South Brent


Some Old Devon Churches

By J. Stabb

London: Simpkin et al (1908-16)

Page 208

Transcribed and edited by Dr Roger Peters

Full text available at


Prepared by Michael Steer

Between 1908 and 1916, John Stabb, an ecclesiologist and photographer who lived in Torquay, published three volumes of Some Old Devon Churches and one of Devon Church Antiquities. A projected second volume of the latter, regarded by Stabb himself as a complement to the former, did not materialize because of his untimely death on August 2nd 1917, aged 52. Collectively, Stabb's four volumes present descriptions of 261 Devon churches and their antiquities.

SOUTH BRENT. St. Petrock. The church [plate 208a] consists of chancel, nave, north and south aisles, north and south transepts, south porch, and west tower with six bells; in some ancient documents the dedication is assigned to St. Patrick.

It is mostly Decorated and Perpendicular, but the western end and tower are Norman and Early English. The present tower was originally the central tower of a cruciform church on the same site; on the south side, next to the porch, there still remains what was the transept of the cross church; this is now used as a vestry.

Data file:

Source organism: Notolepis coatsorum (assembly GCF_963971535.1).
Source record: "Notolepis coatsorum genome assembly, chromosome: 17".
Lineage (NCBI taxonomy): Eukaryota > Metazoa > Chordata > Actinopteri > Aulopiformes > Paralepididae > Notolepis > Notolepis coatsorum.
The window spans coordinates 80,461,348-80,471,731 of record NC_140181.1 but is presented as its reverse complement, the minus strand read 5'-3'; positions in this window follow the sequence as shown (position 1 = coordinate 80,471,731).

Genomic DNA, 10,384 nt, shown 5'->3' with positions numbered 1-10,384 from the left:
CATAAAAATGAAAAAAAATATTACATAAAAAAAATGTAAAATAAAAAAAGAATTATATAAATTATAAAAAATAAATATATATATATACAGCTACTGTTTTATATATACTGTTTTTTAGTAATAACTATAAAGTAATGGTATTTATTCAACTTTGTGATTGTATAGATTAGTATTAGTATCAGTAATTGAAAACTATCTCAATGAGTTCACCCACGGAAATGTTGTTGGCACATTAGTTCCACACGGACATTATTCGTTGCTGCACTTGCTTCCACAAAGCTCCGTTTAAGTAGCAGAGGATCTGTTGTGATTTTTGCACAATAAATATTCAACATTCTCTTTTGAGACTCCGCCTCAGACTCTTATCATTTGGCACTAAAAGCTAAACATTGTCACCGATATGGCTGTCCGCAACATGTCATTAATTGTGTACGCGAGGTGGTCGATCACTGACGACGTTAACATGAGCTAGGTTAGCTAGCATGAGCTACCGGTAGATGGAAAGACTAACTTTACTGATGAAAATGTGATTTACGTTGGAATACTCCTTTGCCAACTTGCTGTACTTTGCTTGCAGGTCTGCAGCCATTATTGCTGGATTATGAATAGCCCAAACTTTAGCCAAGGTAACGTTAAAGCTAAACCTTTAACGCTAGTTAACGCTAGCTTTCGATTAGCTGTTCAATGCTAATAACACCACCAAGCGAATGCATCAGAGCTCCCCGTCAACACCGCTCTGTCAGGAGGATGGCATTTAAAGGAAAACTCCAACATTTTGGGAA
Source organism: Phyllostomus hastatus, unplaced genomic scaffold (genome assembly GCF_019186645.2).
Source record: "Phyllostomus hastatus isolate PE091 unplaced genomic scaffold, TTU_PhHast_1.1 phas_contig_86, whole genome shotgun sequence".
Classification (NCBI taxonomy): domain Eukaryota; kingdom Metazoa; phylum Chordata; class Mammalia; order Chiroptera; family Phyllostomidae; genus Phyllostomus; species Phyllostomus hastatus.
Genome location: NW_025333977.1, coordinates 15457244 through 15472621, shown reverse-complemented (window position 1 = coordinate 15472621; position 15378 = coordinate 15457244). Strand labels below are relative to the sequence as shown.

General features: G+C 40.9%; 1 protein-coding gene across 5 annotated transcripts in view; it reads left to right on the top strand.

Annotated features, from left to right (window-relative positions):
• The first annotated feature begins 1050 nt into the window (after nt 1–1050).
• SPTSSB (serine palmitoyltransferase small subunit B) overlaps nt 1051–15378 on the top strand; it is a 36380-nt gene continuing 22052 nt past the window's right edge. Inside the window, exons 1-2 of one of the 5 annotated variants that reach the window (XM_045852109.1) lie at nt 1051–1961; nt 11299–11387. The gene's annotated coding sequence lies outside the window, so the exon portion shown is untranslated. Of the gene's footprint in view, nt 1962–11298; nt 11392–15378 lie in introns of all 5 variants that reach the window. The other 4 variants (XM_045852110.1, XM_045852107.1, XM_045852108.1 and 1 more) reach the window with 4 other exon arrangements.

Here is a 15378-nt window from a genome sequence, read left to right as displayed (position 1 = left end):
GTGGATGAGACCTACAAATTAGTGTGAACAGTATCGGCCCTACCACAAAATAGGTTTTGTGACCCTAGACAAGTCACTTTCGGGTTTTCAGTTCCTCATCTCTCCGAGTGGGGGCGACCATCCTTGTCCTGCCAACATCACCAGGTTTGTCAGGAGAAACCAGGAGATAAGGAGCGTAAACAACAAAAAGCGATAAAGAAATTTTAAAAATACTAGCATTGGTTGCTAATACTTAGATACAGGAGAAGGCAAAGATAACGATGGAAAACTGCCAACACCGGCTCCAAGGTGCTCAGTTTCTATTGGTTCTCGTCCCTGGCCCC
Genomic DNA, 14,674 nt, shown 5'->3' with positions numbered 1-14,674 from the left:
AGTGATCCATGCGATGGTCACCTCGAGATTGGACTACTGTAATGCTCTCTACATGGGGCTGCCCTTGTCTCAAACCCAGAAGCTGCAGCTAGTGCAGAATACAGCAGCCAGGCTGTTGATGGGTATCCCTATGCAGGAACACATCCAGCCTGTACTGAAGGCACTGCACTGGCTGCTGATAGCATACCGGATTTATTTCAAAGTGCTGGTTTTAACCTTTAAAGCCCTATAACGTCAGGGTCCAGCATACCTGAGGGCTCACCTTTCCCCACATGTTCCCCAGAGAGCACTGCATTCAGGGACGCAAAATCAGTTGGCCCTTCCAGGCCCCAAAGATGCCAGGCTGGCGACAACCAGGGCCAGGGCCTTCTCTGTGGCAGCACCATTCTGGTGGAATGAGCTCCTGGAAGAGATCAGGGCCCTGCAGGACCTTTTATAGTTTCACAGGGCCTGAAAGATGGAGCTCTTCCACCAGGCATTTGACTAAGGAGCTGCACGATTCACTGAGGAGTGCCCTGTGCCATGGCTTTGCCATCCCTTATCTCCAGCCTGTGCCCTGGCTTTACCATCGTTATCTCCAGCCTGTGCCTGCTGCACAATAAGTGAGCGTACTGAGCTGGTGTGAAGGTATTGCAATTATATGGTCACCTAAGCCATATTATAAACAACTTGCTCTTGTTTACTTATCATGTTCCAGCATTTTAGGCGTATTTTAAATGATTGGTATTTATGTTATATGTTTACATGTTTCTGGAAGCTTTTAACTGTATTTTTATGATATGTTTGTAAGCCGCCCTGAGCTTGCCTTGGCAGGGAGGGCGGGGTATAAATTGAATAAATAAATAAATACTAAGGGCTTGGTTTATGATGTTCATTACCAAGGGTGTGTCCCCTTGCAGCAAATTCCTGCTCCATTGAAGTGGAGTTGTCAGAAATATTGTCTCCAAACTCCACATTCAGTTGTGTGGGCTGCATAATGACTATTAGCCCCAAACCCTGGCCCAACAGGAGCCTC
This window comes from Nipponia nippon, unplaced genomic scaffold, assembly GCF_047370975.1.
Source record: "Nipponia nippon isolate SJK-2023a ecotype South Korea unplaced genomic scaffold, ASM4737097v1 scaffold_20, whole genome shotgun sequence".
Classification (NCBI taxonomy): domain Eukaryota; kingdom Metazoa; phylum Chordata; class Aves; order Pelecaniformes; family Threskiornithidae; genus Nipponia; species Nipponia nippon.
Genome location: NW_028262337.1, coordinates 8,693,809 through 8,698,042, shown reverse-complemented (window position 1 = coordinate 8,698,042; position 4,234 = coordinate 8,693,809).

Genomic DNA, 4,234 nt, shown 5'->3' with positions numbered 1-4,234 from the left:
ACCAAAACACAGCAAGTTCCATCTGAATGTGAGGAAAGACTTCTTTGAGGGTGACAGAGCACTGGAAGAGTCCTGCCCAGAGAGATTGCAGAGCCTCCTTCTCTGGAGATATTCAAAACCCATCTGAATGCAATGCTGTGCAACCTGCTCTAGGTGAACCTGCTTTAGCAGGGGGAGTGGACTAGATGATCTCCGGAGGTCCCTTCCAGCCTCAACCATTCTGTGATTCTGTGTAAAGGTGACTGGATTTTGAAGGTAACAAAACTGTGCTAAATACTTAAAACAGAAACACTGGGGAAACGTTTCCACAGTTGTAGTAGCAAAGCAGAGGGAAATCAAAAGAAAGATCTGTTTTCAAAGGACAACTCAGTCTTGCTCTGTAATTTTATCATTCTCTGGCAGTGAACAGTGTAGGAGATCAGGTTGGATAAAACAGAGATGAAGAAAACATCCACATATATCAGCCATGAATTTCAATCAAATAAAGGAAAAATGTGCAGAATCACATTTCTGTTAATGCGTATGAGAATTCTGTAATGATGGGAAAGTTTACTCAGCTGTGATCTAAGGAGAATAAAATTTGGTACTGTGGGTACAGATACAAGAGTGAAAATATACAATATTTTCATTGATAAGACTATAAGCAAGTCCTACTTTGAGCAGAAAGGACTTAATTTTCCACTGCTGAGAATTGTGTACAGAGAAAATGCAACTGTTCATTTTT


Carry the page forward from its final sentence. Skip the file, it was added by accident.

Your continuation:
The rood screen was removed about 40 years since [ca. 1870]. The following description of it is given in the Exeter Diocesan Society's Transanctions, Vol. 3, p. 154:- "It is of five bays in the nave and three in each aisle, there is a peculiarity in its tracery which contains within it crockets, and a finial. The screen has been patched with portions of the old carving inserted without any attempt at arrangement."

At the restoration of the church the screen was removed, the framework was stored for some years in the vicarage, then in a stable loft, where possibly it still remains; all that is left of the carving consists of a short length over the altar. The rood staircase, carried up in a turret on the south side of the church, remains. There is a priest's door in the south chancel aisle.

The font [plate 208b], made of red sandstone, is Transitional Norman in design, with a circular bowl with cable moulding, supported on a shaft with a base of two rolls, standing on a plinth.

The building was reconciled by Bishop Lacy after the murder of the vicar in the church about 1436; at the same time he dedicated three altars.

The registers date from 1677.